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Emerg Med J. 2005 Jul;22(7):512-5.

Dextrose 10% or 50% in the treatment of hypoglycaemia out of hospital? A randomised controlled trial.

Author information

1
Pre-hospital Emergency Research Unit, Welsh Ambulance Services NHS Trust, Lansdowne Hospital, Cardiff, UK. chris.moore@ambulance.wales.nhs.uk

Abstract

OBJECTIVE:

To investigate whether 10% dextrose given in 5 g (50 ml) aliquots is more effective than 50% dextrose given in 5 g (10 ml) aliquots in the treatment of out of hospital hypoglycaemia.

DESIGN:

Randomised controlled trial.

SETTING:

Out of hospital patients attended by paramedics from a large UK ambulance service.

PARTICIPANTS:

51 unresponsive adult patients with blood glucose levels < or = 4 mmol/l.

INTERVENTION:

5 g (50 ml) intravenous aliquots of 10% dextrose or 5 g (10 ml) intravenous aliquots of 50% dextrose to a maximum dose of 25 g.

MAIN OUTCOME MEASURES:

To compare for each dextrose concentration the time to achieve a Glasgow Coma Scale (GCS) score of 15, and the dose required to obtain a blood glucose level of > or = 4.5 mmol/l.

RESULTS:

There were no statistically significant differences between the groups with regard to age or sex, median pretreatment GCS, pretreatment blood glucose level, or proportion of patients with insulin dependent diabetes. Following treatment, there were no statistically significant differences in median time to recovery (8 minutes), median post-treatment GCS, or number of subjects experiencing a further hypoglycaemic episode within 24 hours (four per group). The median total dose of dextrose administered was significantly less with the 10% concentration (10% = 10 g, 50% = 25 g, p < 0.001) and median post-treatment blood sugar levels were also significantly lower (10% = 6.2 mmol/l and 50% = 9.4 mmol/l, p = 0.003). There were no reports of extravasation injuries in either group.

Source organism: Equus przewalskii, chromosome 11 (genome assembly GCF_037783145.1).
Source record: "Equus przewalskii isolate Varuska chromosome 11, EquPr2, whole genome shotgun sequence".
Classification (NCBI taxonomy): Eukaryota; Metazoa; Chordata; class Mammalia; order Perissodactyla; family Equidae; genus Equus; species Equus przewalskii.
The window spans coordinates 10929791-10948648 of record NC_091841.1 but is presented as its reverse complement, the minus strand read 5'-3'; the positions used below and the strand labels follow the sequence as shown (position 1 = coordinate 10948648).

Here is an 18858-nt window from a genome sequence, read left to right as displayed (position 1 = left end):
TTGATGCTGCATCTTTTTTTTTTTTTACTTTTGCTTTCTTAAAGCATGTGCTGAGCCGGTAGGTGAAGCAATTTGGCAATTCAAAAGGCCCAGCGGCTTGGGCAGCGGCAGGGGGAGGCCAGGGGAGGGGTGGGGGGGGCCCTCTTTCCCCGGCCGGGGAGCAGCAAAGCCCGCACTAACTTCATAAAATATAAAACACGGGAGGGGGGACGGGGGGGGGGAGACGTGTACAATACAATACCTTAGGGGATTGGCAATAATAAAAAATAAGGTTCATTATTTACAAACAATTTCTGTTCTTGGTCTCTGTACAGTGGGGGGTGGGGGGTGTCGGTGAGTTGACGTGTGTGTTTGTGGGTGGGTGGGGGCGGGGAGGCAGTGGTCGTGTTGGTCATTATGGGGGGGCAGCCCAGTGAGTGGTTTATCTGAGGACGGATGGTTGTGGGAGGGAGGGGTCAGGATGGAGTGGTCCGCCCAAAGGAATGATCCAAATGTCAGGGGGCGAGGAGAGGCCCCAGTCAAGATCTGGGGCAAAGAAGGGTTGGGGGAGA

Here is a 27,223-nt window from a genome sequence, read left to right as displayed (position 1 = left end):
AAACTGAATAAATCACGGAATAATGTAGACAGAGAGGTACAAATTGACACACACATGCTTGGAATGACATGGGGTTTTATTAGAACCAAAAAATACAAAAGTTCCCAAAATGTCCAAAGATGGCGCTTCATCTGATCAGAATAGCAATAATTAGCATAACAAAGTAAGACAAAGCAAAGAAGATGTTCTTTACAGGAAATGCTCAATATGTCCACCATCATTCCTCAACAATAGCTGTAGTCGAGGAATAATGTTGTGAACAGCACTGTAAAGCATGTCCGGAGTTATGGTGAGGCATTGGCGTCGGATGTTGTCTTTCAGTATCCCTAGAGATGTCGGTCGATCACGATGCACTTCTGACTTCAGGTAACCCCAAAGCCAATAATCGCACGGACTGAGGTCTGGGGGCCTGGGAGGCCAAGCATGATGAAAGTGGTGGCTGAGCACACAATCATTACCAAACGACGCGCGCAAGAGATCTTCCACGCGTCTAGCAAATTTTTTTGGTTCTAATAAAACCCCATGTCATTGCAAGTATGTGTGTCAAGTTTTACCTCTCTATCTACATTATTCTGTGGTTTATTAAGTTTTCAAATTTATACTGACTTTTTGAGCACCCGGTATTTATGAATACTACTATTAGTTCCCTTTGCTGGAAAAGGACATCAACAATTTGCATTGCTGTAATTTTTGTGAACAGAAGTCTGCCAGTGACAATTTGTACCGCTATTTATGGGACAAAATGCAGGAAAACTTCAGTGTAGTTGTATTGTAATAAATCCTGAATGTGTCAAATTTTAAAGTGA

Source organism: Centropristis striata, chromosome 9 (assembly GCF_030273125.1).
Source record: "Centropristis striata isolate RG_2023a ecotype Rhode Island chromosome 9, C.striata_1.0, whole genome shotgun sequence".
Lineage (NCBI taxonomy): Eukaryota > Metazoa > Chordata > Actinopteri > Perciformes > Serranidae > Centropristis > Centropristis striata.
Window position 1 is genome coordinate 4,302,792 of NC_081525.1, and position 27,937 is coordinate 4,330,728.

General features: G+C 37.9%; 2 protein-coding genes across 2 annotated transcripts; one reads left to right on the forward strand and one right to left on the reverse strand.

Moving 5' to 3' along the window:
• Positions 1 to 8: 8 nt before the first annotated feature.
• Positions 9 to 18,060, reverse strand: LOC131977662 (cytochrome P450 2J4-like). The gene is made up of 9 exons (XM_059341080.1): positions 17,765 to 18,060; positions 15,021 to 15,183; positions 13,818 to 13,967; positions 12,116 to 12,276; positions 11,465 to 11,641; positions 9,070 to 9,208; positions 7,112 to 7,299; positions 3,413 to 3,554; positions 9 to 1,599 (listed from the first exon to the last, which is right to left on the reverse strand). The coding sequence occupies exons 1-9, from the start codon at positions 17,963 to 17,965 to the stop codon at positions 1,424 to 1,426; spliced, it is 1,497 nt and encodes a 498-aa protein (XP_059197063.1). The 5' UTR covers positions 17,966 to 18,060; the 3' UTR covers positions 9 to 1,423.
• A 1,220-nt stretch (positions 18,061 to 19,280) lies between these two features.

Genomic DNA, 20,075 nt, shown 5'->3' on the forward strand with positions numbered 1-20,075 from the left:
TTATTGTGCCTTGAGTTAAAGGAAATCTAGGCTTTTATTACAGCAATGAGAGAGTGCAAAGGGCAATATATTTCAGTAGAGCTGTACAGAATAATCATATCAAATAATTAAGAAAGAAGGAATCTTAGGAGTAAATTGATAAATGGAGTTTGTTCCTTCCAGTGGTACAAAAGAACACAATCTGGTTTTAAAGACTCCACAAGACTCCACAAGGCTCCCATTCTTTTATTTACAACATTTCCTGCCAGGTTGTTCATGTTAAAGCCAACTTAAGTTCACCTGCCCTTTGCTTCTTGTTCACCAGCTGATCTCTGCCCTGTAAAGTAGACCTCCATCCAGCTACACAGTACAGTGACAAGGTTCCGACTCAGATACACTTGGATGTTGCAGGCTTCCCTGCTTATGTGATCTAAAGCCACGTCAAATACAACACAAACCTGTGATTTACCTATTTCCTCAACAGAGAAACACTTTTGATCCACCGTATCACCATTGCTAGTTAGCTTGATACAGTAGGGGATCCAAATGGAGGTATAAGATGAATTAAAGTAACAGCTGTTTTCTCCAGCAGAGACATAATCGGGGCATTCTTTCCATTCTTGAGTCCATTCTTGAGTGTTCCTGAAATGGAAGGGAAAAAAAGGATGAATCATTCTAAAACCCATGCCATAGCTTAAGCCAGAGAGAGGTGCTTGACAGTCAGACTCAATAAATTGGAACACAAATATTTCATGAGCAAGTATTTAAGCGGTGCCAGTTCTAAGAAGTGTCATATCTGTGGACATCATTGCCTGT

CONCLUSIONS:

Dextrose 10% delivered in 5 g (50 ml) aliquots is administered in smaller doses than dextrose 50% delivered in 5 g/10 ml aliquots, resulting in lower post-treatment blood glucose levels. We therefore recommend it as the intravenous treatment of choice for adult hypoglycaemia.

PMID:
15983093
PMCID:
PMC1726850
DOI:
10.1136/emj.2004.020693
[Indexed for MEDLINE]
Free PMC Article

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